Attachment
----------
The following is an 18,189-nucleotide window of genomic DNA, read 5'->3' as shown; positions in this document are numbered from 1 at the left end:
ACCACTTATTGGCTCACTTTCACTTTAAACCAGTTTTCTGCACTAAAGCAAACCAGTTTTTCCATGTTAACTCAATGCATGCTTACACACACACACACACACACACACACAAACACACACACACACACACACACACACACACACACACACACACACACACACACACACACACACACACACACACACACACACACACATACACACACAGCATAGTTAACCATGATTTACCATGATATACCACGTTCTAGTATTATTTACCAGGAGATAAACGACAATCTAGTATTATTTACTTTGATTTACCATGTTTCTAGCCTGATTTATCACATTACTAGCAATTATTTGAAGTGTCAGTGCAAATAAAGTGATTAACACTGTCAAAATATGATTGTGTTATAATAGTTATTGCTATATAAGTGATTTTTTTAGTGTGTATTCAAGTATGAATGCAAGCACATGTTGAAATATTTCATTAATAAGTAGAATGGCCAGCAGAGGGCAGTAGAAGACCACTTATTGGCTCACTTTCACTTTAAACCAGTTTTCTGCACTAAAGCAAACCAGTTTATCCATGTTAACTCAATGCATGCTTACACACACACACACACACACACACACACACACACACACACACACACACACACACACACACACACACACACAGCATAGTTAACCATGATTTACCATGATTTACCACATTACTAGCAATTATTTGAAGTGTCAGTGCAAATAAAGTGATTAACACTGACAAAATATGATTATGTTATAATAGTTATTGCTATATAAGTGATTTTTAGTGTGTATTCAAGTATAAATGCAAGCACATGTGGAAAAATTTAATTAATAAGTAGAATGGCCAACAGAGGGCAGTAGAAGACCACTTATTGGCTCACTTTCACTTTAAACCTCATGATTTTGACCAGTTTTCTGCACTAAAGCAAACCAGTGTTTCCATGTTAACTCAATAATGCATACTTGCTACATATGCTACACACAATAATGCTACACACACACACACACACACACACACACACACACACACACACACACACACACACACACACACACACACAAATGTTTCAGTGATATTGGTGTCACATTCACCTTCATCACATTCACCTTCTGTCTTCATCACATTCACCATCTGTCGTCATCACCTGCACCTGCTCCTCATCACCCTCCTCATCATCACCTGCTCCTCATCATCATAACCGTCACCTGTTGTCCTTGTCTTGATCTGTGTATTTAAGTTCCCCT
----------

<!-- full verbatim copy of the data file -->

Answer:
The following is an 18,189-nucleotide window of genomic DNA, read 5'->3' as shown; positions in this document are numbered from 1 at the left end:
ACCACTTATTGGCTCACTTTCACTTTAAACCAGTTTTCTGCACTAAAGCAAACCAGTTTTTCCATGTTAACTCAATGCATGCTTACACACACACACACACACACACACACAAACACACACACACACACACACACACACACACACACACACACACACACACACACACACACACACACACACACACACACACACACACATACACACACAGCATAGTTAACCATGATTTACCATGATATACCACGTTCTAGTATTATTTACCAGGAGATAAACGACAATCTAGTATTATTTACTTTGATTTACCATGTTTCTAGCCTGATTTATCACATTACTAGCAATTATTTGAAGTGTCAGTGCAAATAAAGTGATTAACACTGTCAAAATATGATTGTGTTATAATAGTTATTGCTATATAAGTGATTTTTTTAGTGTGTATTCAAGTATGAATGCAAGCACATGTTGAAATATTTCATTAATAAGTAGAATGGCCAGCAGAGGGCAGTAGAAGACCACTTATTGGCTCACTTTCACTTTAAACCAGTTTTCTGCACTAAAGCAAACCAGTTTATCCATGTTAACTCAATGCATGCTTACACACACACACACACACACACACACACACACACACACACACACACACACACACACACACACACACACACAGCATAGTTAACCATGATTTACCATGATTTACCACATTACTAGCAATTATTTGAAGTGTCAGTGCAAATAAAGTGATTAACACTGACAAAATATGATTATGTTATAATAGTTATTGCTATATAAGTGATTTTTAGTGTGTATTCAAGTATAAATGCAAGCACATGTGGAAAAATTTAATTAATAAGTAGAATGGCCAACAGAGGGCAGTAGAAGACCACTTATTGGCTCACTTTCACTTTAAACCTCATGATTTTGACCAGTTTTCTGCACTAAAGCAAACCAGTGTTTCCATGTTAACTCAATAATGCATACTTGCTACATATGCTACACACAATAATGCTACACACACACACACACACACACACACACACACACACACACACACACACACACACACACACACACACACAAATGTTTCAGTGATATTGGTGTCACATTCACCTTCATCACATTCACCTTCTGTCTTCATCACATTCACCATCTGTCGTCATCACCTGCACCTGCTCCTCATCACCCTCCTCATCATCACCTGCTCCTCATCATCATAACCGTCACCTGTTGTCCTTGTCTTGATCTGTGTATTTAAGTTCCCCT